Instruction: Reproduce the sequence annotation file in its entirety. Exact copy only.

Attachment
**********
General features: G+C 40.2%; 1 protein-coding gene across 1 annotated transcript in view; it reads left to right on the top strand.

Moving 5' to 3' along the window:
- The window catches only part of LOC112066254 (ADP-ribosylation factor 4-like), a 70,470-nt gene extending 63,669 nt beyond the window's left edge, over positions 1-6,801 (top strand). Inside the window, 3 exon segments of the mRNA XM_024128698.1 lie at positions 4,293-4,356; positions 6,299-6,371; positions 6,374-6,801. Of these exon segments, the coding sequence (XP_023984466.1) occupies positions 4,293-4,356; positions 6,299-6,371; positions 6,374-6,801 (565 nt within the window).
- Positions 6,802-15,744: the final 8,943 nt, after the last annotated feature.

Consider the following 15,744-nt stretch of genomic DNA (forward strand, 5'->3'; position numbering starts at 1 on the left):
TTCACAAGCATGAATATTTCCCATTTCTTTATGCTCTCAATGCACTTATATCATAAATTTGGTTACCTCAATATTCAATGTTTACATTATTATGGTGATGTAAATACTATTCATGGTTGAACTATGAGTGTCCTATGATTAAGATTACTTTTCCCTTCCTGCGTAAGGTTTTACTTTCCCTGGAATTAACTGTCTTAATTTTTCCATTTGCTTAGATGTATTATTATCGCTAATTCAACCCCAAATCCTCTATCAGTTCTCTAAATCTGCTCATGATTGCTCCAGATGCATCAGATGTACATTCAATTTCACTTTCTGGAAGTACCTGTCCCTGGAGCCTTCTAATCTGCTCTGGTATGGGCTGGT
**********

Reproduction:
General features: G+C 40.2%; 1 protein-coding gene across 1 annotated transcript in view; it reads left to right on the top strand.

Moving 5' to 3' along the window:
- The window catches only part of LOC112066254 (ADP-ribosylation factor 4-like), a 70,470-nt gene extending 63,669 nt beyond the window's left edge, over positions 1-6,801 (top strand). Inside the window, 3 exon segments of the mRNA XM_024128698.1 lie at positions 4,293-4,356; positions 6,299-6,371; positions 6,374-6,801. Of these exon segments, the coding sequence (XP_023984466.1) occupies positions 4,293-4,356; positions 6,299-6,371; positions 6,374-6,801 (565 nt within the window).
- Positions 6,802-15,744: the final 8,943 nt, after the last annotated feature.

Consider the following 15,744-nt stretch of genomic DNA (forward strand, 5'->3'; position numbering starts at 1 on the left):
TTCACAAGCATGAATATTTCCCATTTCTTTATGCTCTCAATGCACTTATATCATAAATTTGGTTACCTCAATATTCAATGTTTACATTATTATGGTGATGTAAATACTATTCATGGTTGAACTATGAGTGTCCTATGATTAAGATTACTTTTCCCTTCCTGCGTAAGGTTTTACTTTCCCTGGAATTAACTGTCTTAATTTTTCCATTTGCTTAGATGTATTATTATCGCTAATTCAACCCCAAATCCTCTATCAGTTCTCTAAATCTGCTCATGATTGCTCCAGATGCATCAGATGTACATTCAATTTCACTTTCTGGAAGTACCTGTCCCTGGAGCCTTCTAATCTGCTCTGGTATGGGCTGGT